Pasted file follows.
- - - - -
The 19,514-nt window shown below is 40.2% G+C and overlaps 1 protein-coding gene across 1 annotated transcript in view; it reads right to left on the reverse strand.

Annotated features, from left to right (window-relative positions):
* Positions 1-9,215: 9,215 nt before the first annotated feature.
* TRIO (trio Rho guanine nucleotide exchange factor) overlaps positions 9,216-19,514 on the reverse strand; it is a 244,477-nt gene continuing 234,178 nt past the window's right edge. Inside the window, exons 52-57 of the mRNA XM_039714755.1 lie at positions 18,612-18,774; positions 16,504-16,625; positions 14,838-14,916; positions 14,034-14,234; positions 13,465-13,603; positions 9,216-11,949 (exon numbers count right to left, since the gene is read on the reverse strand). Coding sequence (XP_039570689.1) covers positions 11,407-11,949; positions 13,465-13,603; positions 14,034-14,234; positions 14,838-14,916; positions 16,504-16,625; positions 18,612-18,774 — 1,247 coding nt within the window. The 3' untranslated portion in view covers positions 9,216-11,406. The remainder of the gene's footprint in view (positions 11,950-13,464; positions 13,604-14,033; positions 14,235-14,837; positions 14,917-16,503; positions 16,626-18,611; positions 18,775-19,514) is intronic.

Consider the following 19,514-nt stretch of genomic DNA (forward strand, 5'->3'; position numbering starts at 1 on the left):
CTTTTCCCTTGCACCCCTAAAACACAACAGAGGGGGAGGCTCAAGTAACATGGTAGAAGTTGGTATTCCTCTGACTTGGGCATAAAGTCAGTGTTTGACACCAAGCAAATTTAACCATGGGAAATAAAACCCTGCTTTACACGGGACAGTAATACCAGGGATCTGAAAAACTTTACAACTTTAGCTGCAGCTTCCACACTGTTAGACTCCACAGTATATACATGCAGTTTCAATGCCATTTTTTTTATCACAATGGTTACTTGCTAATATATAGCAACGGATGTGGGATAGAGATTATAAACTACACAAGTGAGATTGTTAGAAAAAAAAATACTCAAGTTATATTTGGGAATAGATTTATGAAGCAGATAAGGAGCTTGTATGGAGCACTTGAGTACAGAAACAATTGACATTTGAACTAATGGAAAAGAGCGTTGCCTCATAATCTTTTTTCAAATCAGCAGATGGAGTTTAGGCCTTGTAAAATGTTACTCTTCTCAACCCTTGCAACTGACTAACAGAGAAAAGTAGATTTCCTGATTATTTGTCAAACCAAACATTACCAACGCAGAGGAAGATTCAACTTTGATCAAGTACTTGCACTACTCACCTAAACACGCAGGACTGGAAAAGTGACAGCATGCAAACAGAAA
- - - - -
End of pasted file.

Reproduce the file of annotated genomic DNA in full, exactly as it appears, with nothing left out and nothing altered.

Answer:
The 19,514-nt window shown below is 40.2% G+C and overlaps 1 protein-coding gene across 1 annotated transcript in view; it reads right to left on the reverse strand.

Annotated features, from left to right (window-relative positions):
* Positions 1-9,215: 9,215 nt before the first annotated feature.
* TRIO (trio Rho guanine nucleotide exchange factor) overlaps positions 9,216-19,514 on the reverse strand; it is a 244,477-nt gene continuing 234,178 nt past the window's right edge. Inside the window, exons 52-57 of the mRNA XM_039714755.1 lie at positions 18,612-18,774; positions 16,504-16,625; positions 14,838-14,916; positions 14,034-14,234; positions 13,465-13,603; positions 9,216-11,949 (exon numbers count right to left, since the gene is read on the reverse strand). Coding sequence (XP_039570689.1) covers positions 11,407-11,949; positions 13,465-13,603; positions 14,034-14,234; positions 14,838-14,916; positions 16,504-16,625; positions 18,612-18,774 — 1,247 coding nt within the window. The 3' untranslated portion in view covers positions 9,216-11,406. The remainder of the gene's footprint in view (positions 11,950-13,464; positions 13,604-14,033; positions 14,235-14,837; positions 14,917-16,503; positions 16,626-18,611; positions 18,775-19,514) is intronic.

Consider the following 19,514-nt stretch of genomic DNA (forward strand, 5'->3'; position numbering starts at 1 on the left):
CTTTTCCCTTGCACCCCTAAAACACAACAGAGGGGGAGGCTCAAGTAACATGGTAGAAGTTGGTATTCCTCTGACTTGGGCATAAAGTCAGTGTTTGACACCAAGCAAATTTAACCATGGGAAATAAAACCCTGCTTTACACGGGACAGTAATACCAGGGATCTGAAAAACTTTACAACTTTAGCTGCAGCTTCCACACTGTTAGACTCCACAGTATATACATGCAGTTTCAATGCCATTTTTTTTATCACAATGGTTACTTGCTAATATATAGCAACGGATGTGGGATAGAGATTATAAACTACACAAGTGAGATTGTTAGAAAAAAAAATACTCAAGTTATATTTGGGAATAGATTTATGAAGCAGATAAGGAGCTTGTATGGAGCACTTGAGTACAGAAACAATTGACATTTGAACTAATGGAAAAGAGCGTTGCCTCATAATCTTTTTTCAAATCAGCAGATGGAGTTTAGGCCTTGTAAAATGTTACTCTTCTCAACCCTTGCAACTGACTAACAGAGAAAAGTAGATTTCCTGATTATTTGTCAAACCAAACATTACCAACGCAGAGGAAGATTCAACTTTGATCAAGTACTTGCACTACTCACCTAAACACGCAGGACTGGAAAAGTGACAGCATGCAAACAGAAA